It’s good to see Bradford Council improving GCSE performances in the school league tables released yesterday, but the drop down the table in terms of A-Level results is a cause for concern.
Although still very much in the bottom half of the table in both categories, at least the GCSE results are moving in the right direction, and particular praise should be given for Carlton Bolling College, which has made it into the list of the top 200 most-improved schools.
But there must be national and local concern about the A-Level results, with the national picture showing an overall decline in figures, and Bradford slipping further down the league table for its results.
And it remains to be seen whether the reforms announced yesterday by Education Secretary Michael Gove will result in any improvements.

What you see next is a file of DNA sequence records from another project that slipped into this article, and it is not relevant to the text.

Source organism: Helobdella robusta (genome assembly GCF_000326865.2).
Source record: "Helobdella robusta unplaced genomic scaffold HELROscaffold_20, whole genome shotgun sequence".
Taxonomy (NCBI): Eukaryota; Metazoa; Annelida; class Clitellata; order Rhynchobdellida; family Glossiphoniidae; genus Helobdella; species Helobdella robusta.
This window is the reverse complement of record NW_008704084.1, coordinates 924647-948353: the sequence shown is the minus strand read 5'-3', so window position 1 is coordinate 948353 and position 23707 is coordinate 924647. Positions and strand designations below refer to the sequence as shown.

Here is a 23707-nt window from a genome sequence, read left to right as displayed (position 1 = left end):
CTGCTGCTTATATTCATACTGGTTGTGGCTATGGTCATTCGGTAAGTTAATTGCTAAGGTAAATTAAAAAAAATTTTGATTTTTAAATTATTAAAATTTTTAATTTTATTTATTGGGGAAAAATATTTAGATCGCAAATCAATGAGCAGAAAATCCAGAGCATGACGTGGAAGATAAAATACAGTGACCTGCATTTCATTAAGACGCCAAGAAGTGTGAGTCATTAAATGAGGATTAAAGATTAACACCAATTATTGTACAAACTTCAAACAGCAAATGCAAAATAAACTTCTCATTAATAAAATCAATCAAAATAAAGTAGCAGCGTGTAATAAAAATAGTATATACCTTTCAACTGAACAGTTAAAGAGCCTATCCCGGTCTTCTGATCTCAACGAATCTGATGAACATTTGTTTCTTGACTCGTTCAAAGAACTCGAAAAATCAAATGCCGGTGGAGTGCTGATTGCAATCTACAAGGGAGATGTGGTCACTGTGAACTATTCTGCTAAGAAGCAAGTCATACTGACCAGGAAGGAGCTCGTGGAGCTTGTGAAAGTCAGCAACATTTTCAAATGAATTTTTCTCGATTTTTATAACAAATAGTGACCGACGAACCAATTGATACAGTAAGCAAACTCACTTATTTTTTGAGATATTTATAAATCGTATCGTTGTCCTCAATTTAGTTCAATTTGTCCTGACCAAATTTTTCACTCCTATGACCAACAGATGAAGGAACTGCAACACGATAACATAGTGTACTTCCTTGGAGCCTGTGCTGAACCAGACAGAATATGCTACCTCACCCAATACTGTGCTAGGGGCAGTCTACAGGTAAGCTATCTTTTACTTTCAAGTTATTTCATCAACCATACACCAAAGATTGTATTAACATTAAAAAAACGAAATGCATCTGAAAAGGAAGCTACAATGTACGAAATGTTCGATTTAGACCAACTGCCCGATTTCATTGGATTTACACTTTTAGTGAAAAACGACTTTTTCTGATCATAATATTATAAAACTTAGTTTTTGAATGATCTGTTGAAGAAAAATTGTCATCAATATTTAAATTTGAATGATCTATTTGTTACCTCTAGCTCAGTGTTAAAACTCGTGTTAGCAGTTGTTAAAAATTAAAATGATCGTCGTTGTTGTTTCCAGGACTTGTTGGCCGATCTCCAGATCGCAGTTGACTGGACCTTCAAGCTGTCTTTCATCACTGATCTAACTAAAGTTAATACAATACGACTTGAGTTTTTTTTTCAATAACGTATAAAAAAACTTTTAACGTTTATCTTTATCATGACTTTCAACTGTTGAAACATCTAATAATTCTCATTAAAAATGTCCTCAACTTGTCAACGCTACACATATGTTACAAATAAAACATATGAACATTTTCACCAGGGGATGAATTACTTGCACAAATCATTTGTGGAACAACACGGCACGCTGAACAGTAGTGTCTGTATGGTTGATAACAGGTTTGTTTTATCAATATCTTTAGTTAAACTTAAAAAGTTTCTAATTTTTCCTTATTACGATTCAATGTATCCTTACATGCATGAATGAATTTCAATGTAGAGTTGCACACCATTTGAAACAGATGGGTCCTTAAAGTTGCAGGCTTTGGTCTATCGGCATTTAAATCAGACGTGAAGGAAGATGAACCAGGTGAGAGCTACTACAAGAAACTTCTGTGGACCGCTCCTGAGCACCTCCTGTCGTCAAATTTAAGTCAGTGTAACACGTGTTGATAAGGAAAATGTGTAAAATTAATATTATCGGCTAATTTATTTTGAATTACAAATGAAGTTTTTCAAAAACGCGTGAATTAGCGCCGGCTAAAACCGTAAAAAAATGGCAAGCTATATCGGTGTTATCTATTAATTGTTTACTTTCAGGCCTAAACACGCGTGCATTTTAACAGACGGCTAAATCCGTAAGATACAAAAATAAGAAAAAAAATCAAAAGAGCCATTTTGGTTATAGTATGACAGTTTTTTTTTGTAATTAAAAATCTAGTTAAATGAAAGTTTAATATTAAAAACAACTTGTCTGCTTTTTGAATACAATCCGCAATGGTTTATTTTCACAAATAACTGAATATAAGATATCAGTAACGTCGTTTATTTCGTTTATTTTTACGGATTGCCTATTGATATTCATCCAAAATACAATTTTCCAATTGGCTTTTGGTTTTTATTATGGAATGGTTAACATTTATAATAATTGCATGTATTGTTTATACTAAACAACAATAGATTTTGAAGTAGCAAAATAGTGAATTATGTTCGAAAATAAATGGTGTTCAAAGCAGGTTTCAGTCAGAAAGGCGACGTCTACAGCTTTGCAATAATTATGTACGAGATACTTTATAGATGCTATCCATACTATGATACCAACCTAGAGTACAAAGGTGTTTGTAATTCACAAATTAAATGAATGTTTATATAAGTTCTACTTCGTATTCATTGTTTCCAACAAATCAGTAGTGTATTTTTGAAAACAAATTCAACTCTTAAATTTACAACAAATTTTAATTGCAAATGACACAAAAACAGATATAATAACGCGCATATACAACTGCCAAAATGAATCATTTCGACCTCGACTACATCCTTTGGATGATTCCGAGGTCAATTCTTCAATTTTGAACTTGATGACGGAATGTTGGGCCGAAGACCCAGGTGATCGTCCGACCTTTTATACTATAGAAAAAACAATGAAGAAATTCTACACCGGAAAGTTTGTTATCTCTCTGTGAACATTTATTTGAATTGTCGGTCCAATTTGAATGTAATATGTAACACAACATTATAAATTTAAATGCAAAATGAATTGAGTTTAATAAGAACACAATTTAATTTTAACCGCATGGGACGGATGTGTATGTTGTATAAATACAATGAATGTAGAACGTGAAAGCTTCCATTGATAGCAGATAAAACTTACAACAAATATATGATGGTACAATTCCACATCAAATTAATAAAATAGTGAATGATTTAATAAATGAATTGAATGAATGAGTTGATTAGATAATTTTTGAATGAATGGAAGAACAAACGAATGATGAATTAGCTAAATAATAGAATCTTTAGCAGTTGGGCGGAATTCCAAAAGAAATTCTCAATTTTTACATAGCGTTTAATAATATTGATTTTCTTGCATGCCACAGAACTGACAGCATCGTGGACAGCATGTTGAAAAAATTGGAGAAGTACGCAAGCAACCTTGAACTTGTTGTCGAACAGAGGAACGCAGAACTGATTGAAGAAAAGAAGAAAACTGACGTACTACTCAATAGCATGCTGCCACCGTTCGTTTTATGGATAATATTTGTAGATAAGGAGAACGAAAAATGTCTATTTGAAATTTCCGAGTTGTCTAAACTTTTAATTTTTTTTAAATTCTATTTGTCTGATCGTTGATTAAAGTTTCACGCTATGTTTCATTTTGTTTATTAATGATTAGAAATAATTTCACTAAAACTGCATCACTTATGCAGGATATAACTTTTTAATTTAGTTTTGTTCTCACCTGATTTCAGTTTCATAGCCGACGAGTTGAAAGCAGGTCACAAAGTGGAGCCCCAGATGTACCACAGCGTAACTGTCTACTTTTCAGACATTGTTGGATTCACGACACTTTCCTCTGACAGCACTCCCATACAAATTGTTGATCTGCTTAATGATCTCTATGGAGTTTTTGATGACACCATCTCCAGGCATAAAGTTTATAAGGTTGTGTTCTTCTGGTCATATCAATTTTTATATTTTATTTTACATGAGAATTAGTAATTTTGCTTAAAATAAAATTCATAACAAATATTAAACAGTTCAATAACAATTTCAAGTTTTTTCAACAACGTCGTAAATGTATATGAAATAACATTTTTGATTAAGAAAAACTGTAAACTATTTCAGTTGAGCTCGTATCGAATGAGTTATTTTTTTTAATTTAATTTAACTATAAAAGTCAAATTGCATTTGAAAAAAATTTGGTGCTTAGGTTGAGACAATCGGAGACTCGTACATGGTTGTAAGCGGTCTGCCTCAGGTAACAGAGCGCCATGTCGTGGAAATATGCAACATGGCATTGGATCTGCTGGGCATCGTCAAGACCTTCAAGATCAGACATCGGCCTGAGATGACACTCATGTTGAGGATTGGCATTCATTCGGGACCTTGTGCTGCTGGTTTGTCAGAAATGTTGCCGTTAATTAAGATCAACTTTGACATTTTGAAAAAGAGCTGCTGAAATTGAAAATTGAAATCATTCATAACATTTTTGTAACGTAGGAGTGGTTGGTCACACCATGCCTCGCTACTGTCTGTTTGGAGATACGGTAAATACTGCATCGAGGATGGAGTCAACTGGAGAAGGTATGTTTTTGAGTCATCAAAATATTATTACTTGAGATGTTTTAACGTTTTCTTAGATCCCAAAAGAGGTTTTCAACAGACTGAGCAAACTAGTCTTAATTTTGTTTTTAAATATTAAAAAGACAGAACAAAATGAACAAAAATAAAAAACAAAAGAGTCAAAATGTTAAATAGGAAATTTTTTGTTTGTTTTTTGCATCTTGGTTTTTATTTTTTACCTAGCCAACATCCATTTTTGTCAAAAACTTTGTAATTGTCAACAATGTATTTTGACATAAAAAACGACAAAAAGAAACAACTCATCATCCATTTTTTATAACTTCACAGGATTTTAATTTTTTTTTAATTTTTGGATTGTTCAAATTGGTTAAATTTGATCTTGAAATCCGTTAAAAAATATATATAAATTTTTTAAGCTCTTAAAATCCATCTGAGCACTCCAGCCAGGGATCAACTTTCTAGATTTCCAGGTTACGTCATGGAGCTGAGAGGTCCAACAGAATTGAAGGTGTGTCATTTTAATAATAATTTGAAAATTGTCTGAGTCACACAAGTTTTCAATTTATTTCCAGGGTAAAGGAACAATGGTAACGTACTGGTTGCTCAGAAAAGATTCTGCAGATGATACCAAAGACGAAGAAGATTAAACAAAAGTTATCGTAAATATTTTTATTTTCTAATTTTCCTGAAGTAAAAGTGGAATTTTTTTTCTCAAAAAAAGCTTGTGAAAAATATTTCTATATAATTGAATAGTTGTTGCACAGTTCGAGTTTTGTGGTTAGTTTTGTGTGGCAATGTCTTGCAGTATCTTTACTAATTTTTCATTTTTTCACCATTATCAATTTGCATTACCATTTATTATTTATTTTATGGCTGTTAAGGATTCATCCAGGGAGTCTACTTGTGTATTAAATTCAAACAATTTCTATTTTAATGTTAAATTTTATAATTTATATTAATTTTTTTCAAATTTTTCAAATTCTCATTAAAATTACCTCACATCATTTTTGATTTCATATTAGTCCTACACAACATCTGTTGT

His changes will see examinations play a much bigger part in qualifications achieved by students, and we would question whether that is the best way to go forward.
The idea of one examination at the end of two years of hard work and study counting for everything would be a huge mistake.
It penalises students who are unable to retain masses of information by rote. Not everybody has the sort of mind that is able to take in facts and figures and spout them out at will; that doesn’t mean they are any less capable a student.
A combination of tests, coursework and regular assessment is a far better way of measuring students’ achievements rather than everything depending on a one-off exam dependant on remembering information from up to two years previously.